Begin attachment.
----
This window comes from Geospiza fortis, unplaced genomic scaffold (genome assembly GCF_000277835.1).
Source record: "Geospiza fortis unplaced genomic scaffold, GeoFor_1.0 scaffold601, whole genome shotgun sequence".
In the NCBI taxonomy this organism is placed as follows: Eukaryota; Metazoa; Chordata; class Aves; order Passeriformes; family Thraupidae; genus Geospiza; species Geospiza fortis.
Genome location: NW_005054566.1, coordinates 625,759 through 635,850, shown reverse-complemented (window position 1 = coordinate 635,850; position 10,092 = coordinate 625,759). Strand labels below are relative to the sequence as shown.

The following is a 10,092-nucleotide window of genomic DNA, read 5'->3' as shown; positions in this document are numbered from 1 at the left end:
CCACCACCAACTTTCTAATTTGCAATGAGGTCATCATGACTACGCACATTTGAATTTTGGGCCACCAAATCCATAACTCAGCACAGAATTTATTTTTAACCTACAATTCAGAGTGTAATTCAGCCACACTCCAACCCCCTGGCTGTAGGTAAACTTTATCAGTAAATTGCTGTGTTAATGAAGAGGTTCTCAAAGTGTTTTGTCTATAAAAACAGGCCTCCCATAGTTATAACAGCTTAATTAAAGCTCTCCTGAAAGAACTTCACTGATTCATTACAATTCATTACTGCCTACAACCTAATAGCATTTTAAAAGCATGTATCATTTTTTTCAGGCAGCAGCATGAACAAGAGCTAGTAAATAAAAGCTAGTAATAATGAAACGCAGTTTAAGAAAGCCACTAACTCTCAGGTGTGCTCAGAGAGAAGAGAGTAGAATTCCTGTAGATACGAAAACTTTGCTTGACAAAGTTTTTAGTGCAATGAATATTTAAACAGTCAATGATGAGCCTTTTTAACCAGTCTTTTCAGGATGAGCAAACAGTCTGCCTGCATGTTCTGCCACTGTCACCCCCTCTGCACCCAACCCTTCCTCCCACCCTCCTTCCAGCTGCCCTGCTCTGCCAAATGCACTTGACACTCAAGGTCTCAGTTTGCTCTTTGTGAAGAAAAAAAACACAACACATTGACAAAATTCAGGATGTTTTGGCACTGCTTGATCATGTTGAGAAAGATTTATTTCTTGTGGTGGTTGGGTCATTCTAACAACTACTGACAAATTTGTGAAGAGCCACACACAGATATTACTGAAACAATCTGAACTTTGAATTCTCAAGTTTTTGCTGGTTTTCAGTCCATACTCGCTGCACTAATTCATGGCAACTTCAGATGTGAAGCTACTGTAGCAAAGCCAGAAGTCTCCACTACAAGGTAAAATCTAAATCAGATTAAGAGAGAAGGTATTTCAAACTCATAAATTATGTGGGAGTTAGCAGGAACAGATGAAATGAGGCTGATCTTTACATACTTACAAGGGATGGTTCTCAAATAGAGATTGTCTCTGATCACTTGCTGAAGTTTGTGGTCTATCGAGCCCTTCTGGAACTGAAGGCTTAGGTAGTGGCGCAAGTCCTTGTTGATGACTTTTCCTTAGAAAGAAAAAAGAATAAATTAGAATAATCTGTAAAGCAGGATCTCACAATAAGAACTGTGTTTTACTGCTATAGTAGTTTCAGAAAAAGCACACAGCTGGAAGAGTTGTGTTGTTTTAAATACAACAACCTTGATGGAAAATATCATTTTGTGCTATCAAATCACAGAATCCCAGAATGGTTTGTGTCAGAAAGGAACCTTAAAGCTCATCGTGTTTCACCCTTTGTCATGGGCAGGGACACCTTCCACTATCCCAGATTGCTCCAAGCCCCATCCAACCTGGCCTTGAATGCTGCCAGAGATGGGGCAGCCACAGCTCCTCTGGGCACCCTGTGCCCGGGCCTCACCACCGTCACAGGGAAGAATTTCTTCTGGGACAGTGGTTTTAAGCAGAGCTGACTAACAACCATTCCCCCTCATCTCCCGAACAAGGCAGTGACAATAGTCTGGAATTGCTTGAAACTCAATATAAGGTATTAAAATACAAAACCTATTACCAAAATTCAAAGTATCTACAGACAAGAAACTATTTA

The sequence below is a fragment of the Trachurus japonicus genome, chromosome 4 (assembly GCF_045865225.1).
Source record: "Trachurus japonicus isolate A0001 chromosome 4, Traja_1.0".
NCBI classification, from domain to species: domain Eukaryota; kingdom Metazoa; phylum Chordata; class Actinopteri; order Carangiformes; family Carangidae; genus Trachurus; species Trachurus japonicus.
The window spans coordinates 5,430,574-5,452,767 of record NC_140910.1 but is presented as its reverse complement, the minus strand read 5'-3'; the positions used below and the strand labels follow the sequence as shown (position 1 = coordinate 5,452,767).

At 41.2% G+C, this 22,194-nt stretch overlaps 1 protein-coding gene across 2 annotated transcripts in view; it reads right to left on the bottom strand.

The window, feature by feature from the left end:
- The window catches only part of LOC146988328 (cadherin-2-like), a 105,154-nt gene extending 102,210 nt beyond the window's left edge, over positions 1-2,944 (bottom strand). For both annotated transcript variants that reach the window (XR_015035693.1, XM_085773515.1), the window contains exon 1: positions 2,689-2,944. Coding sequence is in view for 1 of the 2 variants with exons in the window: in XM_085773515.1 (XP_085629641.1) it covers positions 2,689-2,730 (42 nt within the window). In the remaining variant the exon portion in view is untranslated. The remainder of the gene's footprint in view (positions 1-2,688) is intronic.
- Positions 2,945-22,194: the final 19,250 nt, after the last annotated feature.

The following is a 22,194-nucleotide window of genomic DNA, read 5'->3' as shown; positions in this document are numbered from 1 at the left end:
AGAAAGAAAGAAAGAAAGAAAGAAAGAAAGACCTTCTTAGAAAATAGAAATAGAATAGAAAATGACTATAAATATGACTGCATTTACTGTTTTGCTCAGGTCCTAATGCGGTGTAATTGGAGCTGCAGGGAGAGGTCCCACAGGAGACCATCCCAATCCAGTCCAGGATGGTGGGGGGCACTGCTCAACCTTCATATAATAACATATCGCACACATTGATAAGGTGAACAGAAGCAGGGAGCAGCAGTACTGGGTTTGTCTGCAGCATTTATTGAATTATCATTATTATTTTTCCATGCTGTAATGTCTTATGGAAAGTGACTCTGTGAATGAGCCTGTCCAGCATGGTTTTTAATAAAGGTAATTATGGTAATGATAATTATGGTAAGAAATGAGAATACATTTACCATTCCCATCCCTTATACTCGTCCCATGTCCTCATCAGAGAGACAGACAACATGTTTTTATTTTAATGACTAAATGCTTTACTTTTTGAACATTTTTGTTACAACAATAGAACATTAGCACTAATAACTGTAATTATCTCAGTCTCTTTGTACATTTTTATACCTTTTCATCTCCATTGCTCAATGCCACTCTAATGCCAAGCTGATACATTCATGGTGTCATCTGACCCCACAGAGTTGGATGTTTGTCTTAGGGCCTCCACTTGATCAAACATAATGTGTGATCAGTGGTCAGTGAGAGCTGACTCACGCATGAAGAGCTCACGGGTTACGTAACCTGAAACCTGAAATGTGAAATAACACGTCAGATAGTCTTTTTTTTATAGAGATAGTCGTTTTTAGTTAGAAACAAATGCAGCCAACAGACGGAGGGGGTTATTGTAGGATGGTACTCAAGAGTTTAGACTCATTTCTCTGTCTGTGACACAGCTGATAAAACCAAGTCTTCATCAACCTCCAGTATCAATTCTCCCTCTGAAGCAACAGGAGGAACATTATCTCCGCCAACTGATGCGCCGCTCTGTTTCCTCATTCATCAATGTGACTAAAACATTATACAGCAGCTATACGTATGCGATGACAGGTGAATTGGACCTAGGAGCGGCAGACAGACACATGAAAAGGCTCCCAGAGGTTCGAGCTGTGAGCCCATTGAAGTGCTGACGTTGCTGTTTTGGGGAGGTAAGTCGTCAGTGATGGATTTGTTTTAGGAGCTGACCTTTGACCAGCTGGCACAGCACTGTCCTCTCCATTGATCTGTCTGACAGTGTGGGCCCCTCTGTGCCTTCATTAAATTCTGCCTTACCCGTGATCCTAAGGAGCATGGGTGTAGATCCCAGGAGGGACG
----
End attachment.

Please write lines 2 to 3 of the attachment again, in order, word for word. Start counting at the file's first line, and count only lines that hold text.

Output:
Source record: "Geospiza fortis unplaced genomic scaffold, GeoFor_1.0 scaffold601, whole genome shotgun sequence".
In the NCBI taxonomy this organism is placed as follows: Eukaryota; Metazoa; Chordata; class Aves; order Passeriformes; family Thraupidae; genus Geospiza; species Geospiza fortis.